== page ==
Clark County proposes banning sales at pet stores to end puppy mills and shelter overcrowding

Las Vegas loves puppies: The city is ranked third on realtor.com’s list of America’s Top 10 Cities for Dog Ownership. One in six households has a furry family member.

Will a proposed ban on sales in pet stores change that?

Mesquite, North Las Vegas and Reno have already banned sales at pet stores to combat the national problem of pet overpopulation and puppy mills.

The American Humane Association reports that of the 163 million pet cats and dogs in the United States, one in 20 is sent to a shelter.

While some say banning pet stores is a way to end animal abuse and overpopulation, not everyone buys into the idea.

An online petition launched by the Henderson Puppy Palace pet store has received more than 650 signatures against the proposed ban. The petition cites a love of animals and fears for the future of family pet stores.

It’s a complicated question. And we called several pet stores in the Las Vegas Valley, but none agreed to join this conversation.

Clark County Commissioner Michael Naft recently proposed banning sales at pet stores in Clark County. On the other side, Amy Lee is the spokeswoman for the Nevada SPCA, which takes in thousands of stray animals every year.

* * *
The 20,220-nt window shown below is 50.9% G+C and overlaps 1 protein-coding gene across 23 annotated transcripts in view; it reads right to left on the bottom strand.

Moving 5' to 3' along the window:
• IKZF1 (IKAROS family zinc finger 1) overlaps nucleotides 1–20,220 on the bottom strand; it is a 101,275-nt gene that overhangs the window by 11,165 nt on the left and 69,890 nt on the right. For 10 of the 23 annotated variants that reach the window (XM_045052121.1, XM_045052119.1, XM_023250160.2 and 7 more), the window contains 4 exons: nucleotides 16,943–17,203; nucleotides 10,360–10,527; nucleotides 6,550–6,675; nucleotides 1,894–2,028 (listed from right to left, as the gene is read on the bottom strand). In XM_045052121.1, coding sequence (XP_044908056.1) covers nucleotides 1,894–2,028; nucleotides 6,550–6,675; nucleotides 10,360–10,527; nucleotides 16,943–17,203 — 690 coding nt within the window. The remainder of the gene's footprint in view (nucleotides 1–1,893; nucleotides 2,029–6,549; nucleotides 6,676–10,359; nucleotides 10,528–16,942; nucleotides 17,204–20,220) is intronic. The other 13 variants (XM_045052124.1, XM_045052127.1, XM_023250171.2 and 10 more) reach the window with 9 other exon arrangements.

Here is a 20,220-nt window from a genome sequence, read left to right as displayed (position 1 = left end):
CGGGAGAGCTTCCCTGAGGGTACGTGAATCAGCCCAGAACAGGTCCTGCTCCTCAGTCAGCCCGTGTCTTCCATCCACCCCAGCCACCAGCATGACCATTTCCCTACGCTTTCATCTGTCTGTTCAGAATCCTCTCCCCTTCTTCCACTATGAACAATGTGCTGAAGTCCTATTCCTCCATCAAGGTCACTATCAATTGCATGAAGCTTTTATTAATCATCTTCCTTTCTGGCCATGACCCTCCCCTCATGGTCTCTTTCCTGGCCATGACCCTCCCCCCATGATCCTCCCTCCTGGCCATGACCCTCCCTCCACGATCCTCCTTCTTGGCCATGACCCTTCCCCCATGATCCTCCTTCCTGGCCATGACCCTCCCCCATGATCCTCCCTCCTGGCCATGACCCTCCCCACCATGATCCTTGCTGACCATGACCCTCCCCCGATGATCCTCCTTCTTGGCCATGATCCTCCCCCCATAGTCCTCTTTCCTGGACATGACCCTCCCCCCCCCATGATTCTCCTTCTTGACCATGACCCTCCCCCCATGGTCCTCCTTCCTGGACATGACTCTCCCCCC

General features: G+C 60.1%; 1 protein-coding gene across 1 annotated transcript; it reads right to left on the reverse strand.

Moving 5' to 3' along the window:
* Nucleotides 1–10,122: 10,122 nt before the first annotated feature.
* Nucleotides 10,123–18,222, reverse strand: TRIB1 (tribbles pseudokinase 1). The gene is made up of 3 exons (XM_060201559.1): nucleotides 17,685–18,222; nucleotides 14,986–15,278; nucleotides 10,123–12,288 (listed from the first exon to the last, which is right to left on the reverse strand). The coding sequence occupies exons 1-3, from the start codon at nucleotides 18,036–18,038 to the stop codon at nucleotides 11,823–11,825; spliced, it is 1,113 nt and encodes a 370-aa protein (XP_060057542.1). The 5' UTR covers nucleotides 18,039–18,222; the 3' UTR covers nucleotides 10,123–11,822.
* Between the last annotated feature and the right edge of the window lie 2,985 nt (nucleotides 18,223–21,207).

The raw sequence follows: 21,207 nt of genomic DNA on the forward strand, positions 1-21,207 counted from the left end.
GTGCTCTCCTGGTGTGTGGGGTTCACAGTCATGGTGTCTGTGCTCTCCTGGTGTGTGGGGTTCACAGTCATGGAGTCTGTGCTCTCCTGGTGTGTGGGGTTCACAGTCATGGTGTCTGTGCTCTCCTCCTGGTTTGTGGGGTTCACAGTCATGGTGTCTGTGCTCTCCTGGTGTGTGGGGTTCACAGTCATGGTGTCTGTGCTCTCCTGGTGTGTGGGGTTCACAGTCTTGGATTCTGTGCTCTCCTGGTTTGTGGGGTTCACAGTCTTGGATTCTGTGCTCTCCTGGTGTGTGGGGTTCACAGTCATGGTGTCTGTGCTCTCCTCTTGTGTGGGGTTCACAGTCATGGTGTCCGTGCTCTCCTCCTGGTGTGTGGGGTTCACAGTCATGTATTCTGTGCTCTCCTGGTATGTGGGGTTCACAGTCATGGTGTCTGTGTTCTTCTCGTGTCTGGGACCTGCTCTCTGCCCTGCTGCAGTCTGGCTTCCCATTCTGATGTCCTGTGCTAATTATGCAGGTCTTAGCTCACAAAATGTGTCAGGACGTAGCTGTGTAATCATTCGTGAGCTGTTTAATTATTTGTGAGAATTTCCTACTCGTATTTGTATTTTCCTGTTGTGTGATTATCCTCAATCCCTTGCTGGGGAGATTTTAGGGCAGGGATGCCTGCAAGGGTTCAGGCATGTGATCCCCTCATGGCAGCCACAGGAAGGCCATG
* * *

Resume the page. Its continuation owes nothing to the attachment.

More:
Naft said he thought it was the human thing to do. About 400 municipalities in 31 states have already instituted bans, including six states as a whole.

“A lot of people might not really realize it, but there aren’t a lot of regulations on pet shops. Of course they have to have a business license, so that’s why we have some authority here. But they tend to often point out the USDA license and what type of certification they get.But in reality the USDA license says almost nothing about the quality of the breeders standards which are really, really low The app is even weaker and sorely lacking,” Naft said.

It wouldn’t force pet stores to close, but it would mean they would have to change their business model to stop selling animals.

As it stands, Naft and Lee said ethical breeders already don’t sell to pet stores. It won’t be a panacea, Naft said, but he said the county needs to look at what’s reasonable, what it can control.

Lee said 60% of their intake was made up of abandoned pets, many of which came from pet stores.

“Pet stores put unfixed animals into the population. So we take on those burdens, we fix those animals, send them back, and try to find new homes for them,” she said.

In unincorporated Clark County, there are about a dozen pet stores.

About Wanda Reilly

Check Also

Pet of the Week: Charlie | Local

Hello, my name is Charlie. I am an adorable, affectionate, acrobatic, playful, sweet, but sometimes …